Lifting heavy weights during pregnancy?
T: Again, it all depends on the previous level of training. I would keep recommending weights that you can manage in the rep range between 10 to 15.
Can exercise help to relieve nausea during pregnancy?
T: Yes, it helps with hormonal balance and blood flow as well.
Is walking sufficient exercise during pregnancy?
T: I would not say so. That would not help with back pain and pelvic floor strength but would be better than nothing.
Can exercising during pregnancy cause miscarriage?
T: No studies have shown a direct link between exercise and miscarriage early in pregnancy. I would however not advise high-impact exercises.
Should women listen to their obstetrician and avoid core workouts at the 20-week mark?
T: Sit-ups, leg raises, and similar exercises are not advised towards the end of the pregnancy, however, core stability exercises would only benefit you and help you get back into shape after delivery.
Are there any key things women should look out for and/or avoid?
T: Avoid working out in the heat and stay hydrated. Avoid high-impact exercises like jumping and skipping.
Lastly, what are the signs/symptoms that women should look out for to stop exercising?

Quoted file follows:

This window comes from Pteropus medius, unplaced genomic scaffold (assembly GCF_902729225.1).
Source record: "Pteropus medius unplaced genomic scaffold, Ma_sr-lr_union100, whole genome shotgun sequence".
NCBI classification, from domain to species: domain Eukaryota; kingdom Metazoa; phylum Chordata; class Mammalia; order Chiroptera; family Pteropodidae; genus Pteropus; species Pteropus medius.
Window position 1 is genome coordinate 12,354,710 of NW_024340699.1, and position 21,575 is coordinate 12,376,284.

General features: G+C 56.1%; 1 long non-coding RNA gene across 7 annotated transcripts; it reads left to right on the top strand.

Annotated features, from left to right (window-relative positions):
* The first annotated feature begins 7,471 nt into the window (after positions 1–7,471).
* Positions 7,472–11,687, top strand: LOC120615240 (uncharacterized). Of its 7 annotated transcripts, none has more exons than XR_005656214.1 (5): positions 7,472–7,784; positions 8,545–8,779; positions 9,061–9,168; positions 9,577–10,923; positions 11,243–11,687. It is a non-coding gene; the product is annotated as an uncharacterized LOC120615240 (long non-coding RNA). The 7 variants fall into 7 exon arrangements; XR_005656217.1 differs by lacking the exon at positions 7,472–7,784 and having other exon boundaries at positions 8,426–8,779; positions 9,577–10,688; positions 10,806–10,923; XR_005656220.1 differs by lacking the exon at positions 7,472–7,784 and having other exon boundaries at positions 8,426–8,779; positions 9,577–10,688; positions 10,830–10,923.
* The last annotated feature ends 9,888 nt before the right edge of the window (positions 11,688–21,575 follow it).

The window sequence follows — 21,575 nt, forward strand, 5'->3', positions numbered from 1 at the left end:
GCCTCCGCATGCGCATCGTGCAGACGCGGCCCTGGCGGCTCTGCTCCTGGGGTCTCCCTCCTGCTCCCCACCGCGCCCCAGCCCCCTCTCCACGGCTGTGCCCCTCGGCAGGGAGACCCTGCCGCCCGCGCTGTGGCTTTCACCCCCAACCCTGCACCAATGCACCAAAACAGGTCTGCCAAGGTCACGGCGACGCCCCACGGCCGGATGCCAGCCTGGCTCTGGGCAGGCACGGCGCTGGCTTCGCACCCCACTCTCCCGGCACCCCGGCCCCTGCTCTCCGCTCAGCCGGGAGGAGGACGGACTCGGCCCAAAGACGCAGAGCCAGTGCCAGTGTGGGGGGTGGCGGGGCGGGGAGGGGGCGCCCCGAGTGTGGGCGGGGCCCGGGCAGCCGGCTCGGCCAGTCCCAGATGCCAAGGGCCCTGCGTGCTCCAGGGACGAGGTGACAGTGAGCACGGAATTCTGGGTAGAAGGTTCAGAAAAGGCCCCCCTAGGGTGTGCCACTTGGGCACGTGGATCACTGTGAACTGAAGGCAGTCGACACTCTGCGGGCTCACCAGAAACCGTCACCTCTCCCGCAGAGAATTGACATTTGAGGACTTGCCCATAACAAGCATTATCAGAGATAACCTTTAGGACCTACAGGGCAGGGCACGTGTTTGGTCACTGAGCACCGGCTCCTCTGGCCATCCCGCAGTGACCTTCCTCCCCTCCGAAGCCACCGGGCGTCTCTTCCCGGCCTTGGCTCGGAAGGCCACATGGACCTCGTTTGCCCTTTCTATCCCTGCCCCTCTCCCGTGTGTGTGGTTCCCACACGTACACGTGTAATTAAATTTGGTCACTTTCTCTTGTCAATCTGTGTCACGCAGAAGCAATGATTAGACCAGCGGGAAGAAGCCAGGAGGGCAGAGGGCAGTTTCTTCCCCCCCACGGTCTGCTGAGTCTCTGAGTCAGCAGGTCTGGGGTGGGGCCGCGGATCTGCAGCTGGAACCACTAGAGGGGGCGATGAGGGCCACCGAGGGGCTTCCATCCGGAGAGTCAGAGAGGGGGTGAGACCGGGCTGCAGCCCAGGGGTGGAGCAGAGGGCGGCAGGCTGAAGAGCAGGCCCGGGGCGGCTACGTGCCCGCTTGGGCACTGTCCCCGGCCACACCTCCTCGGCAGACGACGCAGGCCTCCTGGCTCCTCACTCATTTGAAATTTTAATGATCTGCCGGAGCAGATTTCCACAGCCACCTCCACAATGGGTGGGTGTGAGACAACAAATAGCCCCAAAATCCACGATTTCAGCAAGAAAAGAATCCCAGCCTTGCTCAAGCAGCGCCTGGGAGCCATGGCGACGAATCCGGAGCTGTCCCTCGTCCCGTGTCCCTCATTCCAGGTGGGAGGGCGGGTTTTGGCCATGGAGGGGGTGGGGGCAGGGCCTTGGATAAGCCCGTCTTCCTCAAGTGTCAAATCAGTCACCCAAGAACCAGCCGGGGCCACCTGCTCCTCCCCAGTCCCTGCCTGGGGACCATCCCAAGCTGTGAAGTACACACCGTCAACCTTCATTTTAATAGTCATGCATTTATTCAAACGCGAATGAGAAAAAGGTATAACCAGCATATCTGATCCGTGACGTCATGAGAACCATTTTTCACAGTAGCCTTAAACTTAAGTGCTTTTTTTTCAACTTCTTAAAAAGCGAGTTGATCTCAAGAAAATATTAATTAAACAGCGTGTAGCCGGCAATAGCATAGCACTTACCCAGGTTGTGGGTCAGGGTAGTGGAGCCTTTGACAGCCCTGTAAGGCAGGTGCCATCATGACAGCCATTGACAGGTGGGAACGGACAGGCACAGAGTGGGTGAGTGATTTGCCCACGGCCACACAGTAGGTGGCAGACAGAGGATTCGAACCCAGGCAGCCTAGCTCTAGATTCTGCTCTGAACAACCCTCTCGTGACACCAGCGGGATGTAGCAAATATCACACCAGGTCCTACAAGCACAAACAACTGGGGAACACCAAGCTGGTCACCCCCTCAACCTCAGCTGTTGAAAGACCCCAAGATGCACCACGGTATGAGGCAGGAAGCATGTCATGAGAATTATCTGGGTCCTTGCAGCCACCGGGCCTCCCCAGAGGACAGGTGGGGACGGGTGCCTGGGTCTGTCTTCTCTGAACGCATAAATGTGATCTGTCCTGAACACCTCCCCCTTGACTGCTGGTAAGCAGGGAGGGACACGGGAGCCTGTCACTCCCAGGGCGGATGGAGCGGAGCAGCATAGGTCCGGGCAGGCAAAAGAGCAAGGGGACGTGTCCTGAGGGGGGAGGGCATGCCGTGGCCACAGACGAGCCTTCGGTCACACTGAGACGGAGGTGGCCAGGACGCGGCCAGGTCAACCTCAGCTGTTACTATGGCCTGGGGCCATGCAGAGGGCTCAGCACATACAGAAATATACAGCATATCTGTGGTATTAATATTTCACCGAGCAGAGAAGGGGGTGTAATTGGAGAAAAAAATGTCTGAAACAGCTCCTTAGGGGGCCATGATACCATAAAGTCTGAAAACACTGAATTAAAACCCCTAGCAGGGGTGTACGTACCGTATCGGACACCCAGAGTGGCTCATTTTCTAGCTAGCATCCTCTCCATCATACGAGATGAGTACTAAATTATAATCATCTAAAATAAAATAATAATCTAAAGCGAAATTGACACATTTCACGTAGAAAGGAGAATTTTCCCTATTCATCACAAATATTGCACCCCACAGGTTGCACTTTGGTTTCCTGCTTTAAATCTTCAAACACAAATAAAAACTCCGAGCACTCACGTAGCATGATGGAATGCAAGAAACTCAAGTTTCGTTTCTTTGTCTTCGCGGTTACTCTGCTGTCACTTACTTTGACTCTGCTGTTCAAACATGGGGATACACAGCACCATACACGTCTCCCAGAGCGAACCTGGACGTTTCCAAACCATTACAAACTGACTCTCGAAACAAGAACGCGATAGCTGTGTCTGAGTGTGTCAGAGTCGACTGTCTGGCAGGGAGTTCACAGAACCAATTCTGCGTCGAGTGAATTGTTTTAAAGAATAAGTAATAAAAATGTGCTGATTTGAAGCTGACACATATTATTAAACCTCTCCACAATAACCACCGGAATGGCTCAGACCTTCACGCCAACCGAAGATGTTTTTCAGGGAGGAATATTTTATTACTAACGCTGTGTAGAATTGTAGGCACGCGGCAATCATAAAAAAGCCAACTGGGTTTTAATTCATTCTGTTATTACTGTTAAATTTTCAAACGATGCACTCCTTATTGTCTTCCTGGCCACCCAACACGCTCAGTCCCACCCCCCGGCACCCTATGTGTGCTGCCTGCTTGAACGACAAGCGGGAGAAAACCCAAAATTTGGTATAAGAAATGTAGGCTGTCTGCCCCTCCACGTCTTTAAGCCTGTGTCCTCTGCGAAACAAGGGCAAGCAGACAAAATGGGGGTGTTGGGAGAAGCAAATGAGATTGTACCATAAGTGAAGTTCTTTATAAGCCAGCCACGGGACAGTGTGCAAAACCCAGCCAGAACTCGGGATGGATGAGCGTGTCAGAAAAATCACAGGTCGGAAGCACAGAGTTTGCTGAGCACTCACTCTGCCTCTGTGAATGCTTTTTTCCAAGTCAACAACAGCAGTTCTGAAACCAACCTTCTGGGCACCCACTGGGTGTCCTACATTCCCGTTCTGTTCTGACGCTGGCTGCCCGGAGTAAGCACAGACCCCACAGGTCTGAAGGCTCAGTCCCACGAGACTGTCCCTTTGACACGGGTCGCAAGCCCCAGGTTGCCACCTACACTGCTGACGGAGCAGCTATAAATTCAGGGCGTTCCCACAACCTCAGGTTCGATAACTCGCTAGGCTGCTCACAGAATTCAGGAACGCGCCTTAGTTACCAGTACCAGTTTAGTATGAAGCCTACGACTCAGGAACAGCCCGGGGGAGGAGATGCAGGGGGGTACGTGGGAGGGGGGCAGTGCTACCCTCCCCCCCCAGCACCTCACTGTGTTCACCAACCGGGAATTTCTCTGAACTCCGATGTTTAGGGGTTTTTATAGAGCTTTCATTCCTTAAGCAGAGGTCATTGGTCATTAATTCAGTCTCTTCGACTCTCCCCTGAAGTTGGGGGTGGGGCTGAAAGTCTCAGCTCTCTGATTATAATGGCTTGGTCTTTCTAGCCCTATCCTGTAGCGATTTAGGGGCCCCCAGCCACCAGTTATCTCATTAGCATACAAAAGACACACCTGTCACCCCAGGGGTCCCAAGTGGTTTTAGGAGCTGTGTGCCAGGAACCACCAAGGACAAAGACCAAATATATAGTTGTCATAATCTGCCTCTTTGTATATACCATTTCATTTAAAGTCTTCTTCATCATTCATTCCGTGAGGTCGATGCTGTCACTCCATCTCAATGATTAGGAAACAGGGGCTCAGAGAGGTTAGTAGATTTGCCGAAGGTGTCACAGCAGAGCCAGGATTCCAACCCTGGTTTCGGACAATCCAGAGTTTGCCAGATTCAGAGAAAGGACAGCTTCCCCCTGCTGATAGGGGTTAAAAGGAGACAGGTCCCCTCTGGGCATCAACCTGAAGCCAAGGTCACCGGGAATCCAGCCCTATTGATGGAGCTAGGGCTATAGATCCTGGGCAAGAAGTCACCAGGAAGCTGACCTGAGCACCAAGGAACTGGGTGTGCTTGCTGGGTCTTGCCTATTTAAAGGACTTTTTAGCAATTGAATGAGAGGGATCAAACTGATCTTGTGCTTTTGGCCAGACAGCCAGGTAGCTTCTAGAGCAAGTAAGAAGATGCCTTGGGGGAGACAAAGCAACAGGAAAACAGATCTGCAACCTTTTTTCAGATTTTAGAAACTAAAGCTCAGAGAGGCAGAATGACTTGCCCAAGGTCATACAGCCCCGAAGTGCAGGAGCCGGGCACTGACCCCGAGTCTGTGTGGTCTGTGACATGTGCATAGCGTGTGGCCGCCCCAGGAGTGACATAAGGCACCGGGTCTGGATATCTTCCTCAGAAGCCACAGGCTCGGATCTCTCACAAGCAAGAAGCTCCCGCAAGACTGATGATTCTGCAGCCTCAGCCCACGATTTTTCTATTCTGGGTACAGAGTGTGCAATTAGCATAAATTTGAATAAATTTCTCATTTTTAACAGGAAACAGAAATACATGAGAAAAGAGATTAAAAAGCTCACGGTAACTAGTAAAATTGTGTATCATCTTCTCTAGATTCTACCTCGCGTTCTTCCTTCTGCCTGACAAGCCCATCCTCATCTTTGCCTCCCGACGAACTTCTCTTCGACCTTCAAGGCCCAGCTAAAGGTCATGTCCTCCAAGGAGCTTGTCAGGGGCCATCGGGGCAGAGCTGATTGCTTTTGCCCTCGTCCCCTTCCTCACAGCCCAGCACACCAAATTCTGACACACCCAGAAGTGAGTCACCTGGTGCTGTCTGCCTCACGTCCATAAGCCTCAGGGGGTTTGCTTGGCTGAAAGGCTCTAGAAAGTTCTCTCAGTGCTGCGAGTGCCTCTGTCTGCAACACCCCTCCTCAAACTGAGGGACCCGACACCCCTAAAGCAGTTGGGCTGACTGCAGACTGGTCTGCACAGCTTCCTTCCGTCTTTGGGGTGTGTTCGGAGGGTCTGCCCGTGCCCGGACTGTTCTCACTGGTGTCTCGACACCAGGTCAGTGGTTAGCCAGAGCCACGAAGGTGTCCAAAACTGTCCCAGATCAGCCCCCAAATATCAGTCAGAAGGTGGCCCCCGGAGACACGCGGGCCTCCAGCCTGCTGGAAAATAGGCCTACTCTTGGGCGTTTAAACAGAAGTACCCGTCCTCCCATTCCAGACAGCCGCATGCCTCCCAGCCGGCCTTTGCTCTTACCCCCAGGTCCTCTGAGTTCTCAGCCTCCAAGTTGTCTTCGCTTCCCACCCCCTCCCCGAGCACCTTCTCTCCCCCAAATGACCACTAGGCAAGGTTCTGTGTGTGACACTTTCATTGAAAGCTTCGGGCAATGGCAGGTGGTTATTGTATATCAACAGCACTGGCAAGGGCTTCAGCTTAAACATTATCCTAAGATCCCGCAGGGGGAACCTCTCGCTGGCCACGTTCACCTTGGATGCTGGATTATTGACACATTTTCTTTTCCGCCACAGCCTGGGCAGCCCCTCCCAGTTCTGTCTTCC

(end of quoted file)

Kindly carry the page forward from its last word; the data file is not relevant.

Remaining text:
T: Bleeding will be the most obvious one, however, you should do anything that is causing unusual pain. As the baby is growing there are all kinds of things changing in your body. Every week something new is getting pressed and stretched so if something hurts while exercising other than the muscles burning, stop doing it.
In summary, unless an expecting mom-to-be has any serious red flags or has been advised by a medical professional, being physically active throughout your pregnancy journey while selecting the appropriate exercises, would greatly benefit both your child and you. Regular exercise has been associated with a lower risk of pregnancy-related complications and illnesses. Find out more on how our certified specialists are able to help you with your pregnancy journey!